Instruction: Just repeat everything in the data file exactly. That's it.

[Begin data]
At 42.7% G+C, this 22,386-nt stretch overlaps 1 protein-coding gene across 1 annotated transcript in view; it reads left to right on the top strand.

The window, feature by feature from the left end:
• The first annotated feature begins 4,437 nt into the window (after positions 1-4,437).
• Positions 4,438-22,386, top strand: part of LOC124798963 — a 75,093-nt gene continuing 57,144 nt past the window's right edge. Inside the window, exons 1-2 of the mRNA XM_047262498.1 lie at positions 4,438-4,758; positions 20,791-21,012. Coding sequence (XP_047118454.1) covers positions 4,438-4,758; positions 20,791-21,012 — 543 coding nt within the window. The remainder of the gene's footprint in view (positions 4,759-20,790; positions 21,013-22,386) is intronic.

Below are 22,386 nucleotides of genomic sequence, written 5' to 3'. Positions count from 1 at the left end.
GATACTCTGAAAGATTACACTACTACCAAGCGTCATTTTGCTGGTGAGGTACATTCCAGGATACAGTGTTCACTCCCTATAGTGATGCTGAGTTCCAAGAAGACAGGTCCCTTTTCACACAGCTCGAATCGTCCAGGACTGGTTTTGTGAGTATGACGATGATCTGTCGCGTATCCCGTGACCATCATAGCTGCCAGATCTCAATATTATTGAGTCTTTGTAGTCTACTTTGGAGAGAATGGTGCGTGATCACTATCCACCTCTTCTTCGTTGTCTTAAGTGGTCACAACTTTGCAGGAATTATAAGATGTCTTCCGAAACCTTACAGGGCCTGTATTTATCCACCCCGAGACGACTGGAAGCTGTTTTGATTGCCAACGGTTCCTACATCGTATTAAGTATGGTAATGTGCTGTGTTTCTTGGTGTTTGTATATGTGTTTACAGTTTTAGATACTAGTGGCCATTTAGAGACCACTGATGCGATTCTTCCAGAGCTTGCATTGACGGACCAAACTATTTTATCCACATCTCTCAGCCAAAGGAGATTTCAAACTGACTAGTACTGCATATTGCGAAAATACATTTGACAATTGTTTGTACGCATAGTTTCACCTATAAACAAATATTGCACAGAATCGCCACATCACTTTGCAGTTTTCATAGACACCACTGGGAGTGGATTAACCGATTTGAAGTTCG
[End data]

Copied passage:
At 42.7% G+C, this 22,386-nt stretch overlaps 1 protein-coding gene across 1 annotated transcript in view; it reads left to right on the top strand.

The window, feature by feature from the left end:
• The first annotated feature begins 4,437 nt into the window (after positions 1-4,437).
• Positions 4,438-22,386, top strand: part of LOC124798963 — a 75,093-nt gene continuing 57,144 nt past the window's right edge. Inside the window, exons 1-2 of the mRNA XM_047262498.1 lie at positions 4,438-4,758; positions 20,791-21,012. Coding sequence (XP_047118454.1) covers positions 4,438-4,758; positions 20,791-21,012 — 543 coding nt within the window. The remainder of the gene's footprint in view (positions 4,759-20,790; positions 21,013-22,386) is intronic.

Below are 22,386 nucleotides of genomic sequence, written 5' to 3'. Positions count from 1 at the left end.
GATACTCTGAAAGATTACACTACTACCAAGCGTCATTTTGCTGGTGAGGTACATTCCAGGATACAGTGTTCACTCCCTATAGTGATGCTGAGTTCCAAGAAGACAGGTCCCTTTTCACACAGCTCGAATCGTCCAGGACTGGTTTTGTGAGTATGACGATGATCTGTCGCGTATCCCGTGACCATCATAGCTGCCAGATCTCAATATTATTGAGTCTTTGTAGTCTACTTTGGAGAGAATGGTGCGTGATCACTATCCACCTCTTCTTCGTTGTCTTAAGTGGTCACAACTTTGCAGGAATTATAAGATGTCTTCCGAAACCTTACAGGGCCTGTATTTATCCACCCCGAGACGACTGGAAGCTGTTTTGATTGCCAACGGTTCCTACATCGTATTAAGTATGGTAATGTGCTGTGTTTCTTGGTGTTTGTATATGTGTTTACAGTTTTAGATACTAGTGGCCATTTAGAGACCACTGATGCGATTCTTCCAGAGCTTGCATTGACGGACCAAACTATTTTATCCACATCTCTCAGCCAAAGGAGATTTCAAACTGACTAGTACTGCATATTGCGAAAATACATTTGACAATTGTTTGTACGCATAGTTTCACCTATAAACAAATATTGCACAGAATCGCCACATCACTTTGCAGTTTTCATAGACACCACTGGGAGTGGATTAACCGATTTGAAGTTCG